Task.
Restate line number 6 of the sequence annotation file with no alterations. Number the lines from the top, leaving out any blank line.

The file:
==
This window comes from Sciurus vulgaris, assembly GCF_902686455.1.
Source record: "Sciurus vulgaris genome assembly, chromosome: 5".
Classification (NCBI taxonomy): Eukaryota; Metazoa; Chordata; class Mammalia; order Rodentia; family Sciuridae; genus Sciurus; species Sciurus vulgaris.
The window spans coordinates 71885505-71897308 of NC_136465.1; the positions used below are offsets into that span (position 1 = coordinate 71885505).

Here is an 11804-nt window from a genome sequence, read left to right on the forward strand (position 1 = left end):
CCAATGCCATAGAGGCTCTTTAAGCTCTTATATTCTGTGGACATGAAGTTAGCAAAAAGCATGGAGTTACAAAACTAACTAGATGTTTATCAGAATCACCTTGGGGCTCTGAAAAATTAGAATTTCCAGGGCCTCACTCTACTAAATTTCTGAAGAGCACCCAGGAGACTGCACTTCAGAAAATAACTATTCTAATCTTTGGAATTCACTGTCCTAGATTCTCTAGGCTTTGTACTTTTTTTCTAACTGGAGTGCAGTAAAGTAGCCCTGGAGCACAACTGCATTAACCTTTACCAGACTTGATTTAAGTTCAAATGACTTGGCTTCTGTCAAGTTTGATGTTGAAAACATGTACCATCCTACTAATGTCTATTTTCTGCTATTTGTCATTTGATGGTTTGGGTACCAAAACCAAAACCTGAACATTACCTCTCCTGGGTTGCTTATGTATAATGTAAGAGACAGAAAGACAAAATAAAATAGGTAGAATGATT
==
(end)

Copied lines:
CCAATGCCATAGAGGCTCTTTAAGCTCTTATATTCTGTGGACATGAAGTTAGCAAAAAGCATGGAGTTACAAAACTAACTAGATGTTTATCAGAATCACCTTGGGGCTCTGAAAAATTAGAATTTCCAGGGCCTCACTCTACTAAATTTCTGAAGAGCACCCAGGAGACTGCACTTCAGAAAATAACTATTCTAATCTTTGGAATTCACTGTCCTAGATTCTCTAGGCTTTGTACTTTTTTTCTAACTGGAGTGCAGTAAAGTAGCCCTGGAGCACAACTGCATTAACCTTTACCAGACTTGATTTAAGTTCAAATGACTTGGCTTCTGTCAAGTTTGATGTTGAAAACATGTACCATCCTACTAATGTCTATTTTCTGCTATTTGTCATTTGATGGTTTGGGTACCAAAACCAAAACCTGAACATTACCTCTCCTGGGTTGCTTATGTATAATGTAAGAGACAGAAAGACAAAATAAAATAGGTAGAATGATT